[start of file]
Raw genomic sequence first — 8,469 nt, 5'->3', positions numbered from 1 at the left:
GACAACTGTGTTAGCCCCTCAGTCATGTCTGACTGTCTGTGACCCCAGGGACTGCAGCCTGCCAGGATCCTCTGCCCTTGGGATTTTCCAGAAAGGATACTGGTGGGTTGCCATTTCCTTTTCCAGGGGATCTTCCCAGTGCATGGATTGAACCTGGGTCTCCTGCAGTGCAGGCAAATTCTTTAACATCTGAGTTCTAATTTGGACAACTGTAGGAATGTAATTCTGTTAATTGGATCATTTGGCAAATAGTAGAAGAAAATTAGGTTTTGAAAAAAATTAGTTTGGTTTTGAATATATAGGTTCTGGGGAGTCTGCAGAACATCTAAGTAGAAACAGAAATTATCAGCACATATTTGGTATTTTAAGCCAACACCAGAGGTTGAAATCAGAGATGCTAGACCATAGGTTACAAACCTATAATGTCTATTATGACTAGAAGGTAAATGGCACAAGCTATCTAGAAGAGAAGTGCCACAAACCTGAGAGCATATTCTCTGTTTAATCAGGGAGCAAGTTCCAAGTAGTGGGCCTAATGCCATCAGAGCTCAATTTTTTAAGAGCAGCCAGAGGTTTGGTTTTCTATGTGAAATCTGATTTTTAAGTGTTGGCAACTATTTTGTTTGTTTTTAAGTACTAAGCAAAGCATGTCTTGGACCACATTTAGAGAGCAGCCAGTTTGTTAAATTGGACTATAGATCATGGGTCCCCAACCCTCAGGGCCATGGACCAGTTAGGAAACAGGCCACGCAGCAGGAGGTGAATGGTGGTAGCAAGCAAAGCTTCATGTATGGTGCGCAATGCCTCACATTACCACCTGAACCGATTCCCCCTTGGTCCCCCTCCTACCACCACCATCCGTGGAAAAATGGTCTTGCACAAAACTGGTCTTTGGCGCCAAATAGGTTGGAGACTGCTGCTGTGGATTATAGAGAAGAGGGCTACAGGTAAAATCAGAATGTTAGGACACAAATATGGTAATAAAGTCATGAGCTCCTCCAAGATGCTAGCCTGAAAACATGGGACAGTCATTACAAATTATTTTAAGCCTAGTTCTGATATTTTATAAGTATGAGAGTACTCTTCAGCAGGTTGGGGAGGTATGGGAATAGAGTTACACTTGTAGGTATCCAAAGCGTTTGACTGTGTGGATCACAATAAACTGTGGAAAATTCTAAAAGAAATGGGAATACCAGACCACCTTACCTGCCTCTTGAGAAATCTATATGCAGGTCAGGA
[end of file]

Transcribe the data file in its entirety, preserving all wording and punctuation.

Raw genomic sequence first — 8,469 nt, 5'->3', positions numbered from 1 at the left:
GACAACTGTGTTAGCCCCTCAGTCATGTCTGACTGTCTGTGACCCCAGGGACTGCAGCCTGCCAGGATCCTCTGCCCTTGGGATTTTCCAGAAAGGATACTGGTGGGTTGCCATTTCCTTTTCCAGGGGATCTTCCCAGTGCATGGATTGAACCTGGGTCTCCTGCAGTGCAGGCAAATTCTTTAACATCTGAGTTCTAATTTGGACAACTGTAGGAATGTAATTCTGTTAATTGGATCATTTGGCAAATAGTAGAAGAAAATTAGGTTTTGAAAAAAATTAGTTTGGTTTTGAATATATAGGTTCTGGGGAGTCTGCAGAACATCTAAGTAGAAACAGAAATTATCAGCACATATTTGGTATTTTAAGCCAACACCAGAGGTTGAAATCAGAGATGCTAGACCATAGGTTACAAACCTATAATGTCTATTATGACTAGAAGGTAAATGGCACAAGCTATCTAGAAGAGAAGTGCCACAAACCTGAGAGCATATTCTCTGTTTAATCAGGGAGCAAGTTCCAAGTAGTGGGCCTAATGCCATCAGAGCTCAATTTTTTAAGAGCAGCCAGAGGTTTGGTTTTCTATGTGAAATCTGATTTTTAAGTGTTGGCAACTATTTTGTTTGTTTTTAAGTACTAAGCAAAGCATGTCTTGGACCACATTTAGAGAGCAGCCAGTTTGTTAAATTGGACTATAGATCATGGGTCCCCAACCCTCAGGGCCATGGACCAGTTAGGAAACAGGCCACGCAGCAGGAGGTGAATGGTGGTAGCAAGCAAAGCTTCATGTATGGTGCGCAATGCCTCACATTACCACCTGAACCGATTCCCCCTTGGTCCCCCTCCTACCACCACCATCCGTGGAAAAATGGTCTTGCACAAAACTGGTCTTTGGCGCCAAATAGGTTGGAGACTGCTGCTGTGGATTATAGAGAAGAGGGCTACAGGTAAAATCAGAATGTTAGGACACAAATATGGTAATAAAGTCATGAGCTCCTCCAAGATGCTAGCCTGAAAACATGGGACAGTCATTACAAATTATTTTAAGCCTAGTTCTGATATTTTATAAGTATGAGAGTACTCTTCAGCAGGTTGGGGAGGTATGGGAATAGAGTTACACTTGTAGGTATCCAAAGCGTTTGACTGTGTGGATCACAATAAACTGTGGAAAATTCTAAAAGAAATGGGAATACCAGACCACCTTACCTGCCTCTTGAGAAATCTATATGCAGGTCAGGA